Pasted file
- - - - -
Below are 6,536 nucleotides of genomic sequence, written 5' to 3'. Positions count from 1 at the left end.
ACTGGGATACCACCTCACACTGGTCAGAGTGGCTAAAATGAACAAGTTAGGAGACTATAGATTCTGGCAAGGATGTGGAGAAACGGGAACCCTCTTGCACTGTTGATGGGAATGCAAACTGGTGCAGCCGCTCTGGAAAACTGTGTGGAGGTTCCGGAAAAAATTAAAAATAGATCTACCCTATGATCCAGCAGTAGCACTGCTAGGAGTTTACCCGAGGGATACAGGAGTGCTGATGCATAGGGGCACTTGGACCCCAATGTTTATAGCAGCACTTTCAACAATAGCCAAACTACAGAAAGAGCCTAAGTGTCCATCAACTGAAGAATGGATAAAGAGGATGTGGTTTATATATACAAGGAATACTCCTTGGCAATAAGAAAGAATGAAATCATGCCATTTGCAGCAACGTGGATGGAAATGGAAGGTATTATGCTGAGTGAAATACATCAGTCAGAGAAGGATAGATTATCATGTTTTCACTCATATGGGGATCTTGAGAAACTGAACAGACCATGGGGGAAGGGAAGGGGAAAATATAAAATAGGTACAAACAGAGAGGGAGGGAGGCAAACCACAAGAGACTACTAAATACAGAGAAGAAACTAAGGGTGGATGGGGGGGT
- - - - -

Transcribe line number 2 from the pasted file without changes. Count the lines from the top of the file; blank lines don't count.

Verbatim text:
ACTGGGATACCACCTCACACTGGTCAGAGTGGCTAAAATGAACAAGTTAGGAGACTATAGATTCTGGCAAGGATGTGGAGAAACGGGAACCCTCTTGCACTGTTGATGGGAATGCAAACTGGTGCAGCCGCTCTGGAAAACTGTGTGGAGGTTCCGGAAAAAATTAAAAATAGATCTACCCTATGATCCAGCAGTAGCACTGCTAGGAGTTTACCCGAGGGATACAGGAGTGCTGATGCATAGGGGCACTTGGACCCCAATGTTTATAGCAGCACTTTCAACAATAGCCAAACTACAGAAAGAGCCTAAGTGTCCATCAACTGAAGAATGGATAAAGAGGATGTGGTTTATATATACAAGGAATACTCCTTGGCAATAAGAAAGAATGAAATCATGCCATTTGCAGCAACGTGGATGGAAATGGAAGGTATTATGCTGAGTGAAATACATCAGTCAGAGAAGGATAGATTATCATGTTTTCACTCATATGGGGATCTTGAGAAACTGAACAGACCATGGGGGAAGGGAAGGGGAAAATATAAAATAGGTACAAACAGAGAGGGAGGGAGGCAAACCACAAGAGACTACTAAATACAGAGAAGAAACTAAGGGTGGATGGGGGGGT